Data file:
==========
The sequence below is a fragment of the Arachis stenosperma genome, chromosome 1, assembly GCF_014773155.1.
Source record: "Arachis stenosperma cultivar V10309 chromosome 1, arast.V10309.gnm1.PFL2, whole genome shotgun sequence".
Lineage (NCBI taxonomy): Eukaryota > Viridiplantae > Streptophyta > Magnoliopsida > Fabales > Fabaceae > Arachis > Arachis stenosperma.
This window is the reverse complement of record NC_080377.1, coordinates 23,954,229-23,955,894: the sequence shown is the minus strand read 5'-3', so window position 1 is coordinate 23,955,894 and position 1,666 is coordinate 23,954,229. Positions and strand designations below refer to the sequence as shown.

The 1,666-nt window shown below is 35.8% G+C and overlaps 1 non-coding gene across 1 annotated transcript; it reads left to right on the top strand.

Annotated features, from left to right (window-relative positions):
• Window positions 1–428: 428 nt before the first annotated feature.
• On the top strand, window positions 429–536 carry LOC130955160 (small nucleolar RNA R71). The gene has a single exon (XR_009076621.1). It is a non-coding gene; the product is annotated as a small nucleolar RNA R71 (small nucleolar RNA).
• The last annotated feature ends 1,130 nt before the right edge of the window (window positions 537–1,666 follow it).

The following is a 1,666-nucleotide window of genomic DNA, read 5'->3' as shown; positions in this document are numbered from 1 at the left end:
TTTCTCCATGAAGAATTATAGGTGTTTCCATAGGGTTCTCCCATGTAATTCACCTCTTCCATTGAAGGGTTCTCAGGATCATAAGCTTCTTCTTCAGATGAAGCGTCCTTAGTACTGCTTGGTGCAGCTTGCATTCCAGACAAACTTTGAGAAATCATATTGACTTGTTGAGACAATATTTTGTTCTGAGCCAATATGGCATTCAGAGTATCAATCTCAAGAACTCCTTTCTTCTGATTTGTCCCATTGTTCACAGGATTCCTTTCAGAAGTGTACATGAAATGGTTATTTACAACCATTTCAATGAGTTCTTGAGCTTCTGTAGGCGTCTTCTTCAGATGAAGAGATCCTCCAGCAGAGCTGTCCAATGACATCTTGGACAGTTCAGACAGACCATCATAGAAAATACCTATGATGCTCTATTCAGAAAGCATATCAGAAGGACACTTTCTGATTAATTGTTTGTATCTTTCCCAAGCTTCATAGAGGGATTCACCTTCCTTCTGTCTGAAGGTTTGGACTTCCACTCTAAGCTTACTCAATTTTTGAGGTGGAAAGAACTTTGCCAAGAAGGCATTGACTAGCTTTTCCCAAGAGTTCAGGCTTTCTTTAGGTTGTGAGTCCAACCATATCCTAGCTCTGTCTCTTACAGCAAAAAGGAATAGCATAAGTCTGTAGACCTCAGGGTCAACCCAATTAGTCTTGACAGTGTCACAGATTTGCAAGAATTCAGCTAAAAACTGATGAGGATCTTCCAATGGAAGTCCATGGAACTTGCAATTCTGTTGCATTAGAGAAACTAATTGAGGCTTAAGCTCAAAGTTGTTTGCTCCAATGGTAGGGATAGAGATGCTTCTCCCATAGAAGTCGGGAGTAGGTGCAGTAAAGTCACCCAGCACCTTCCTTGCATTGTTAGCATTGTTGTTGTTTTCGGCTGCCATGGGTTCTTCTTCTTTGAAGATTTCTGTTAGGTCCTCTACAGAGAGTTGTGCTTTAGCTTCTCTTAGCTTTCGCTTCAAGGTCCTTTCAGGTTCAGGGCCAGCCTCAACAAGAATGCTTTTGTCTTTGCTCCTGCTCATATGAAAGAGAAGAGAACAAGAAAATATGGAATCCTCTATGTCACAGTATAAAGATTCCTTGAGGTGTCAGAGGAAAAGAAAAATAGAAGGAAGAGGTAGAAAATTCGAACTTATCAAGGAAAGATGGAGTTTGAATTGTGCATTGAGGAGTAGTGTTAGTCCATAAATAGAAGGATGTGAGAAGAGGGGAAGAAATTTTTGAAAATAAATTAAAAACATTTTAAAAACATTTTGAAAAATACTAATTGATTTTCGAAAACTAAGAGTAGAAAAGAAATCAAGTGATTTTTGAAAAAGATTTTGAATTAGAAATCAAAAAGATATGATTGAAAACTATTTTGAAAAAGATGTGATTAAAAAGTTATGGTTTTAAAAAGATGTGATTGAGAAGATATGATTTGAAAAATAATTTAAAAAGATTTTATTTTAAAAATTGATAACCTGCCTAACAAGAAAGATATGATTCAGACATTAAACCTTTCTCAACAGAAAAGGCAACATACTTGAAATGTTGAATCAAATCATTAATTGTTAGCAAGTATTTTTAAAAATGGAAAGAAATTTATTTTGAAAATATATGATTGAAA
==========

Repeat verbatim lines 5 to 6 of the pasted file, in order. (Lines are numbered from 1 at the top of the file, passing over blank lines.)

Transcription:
The 1,666-nt window shown below is 35.8% G+C and overlaps 1 non-coding gene across 1 annotated transcript; it reads left to right on the top strand.

Annotated features, from left to right (window-relative positions):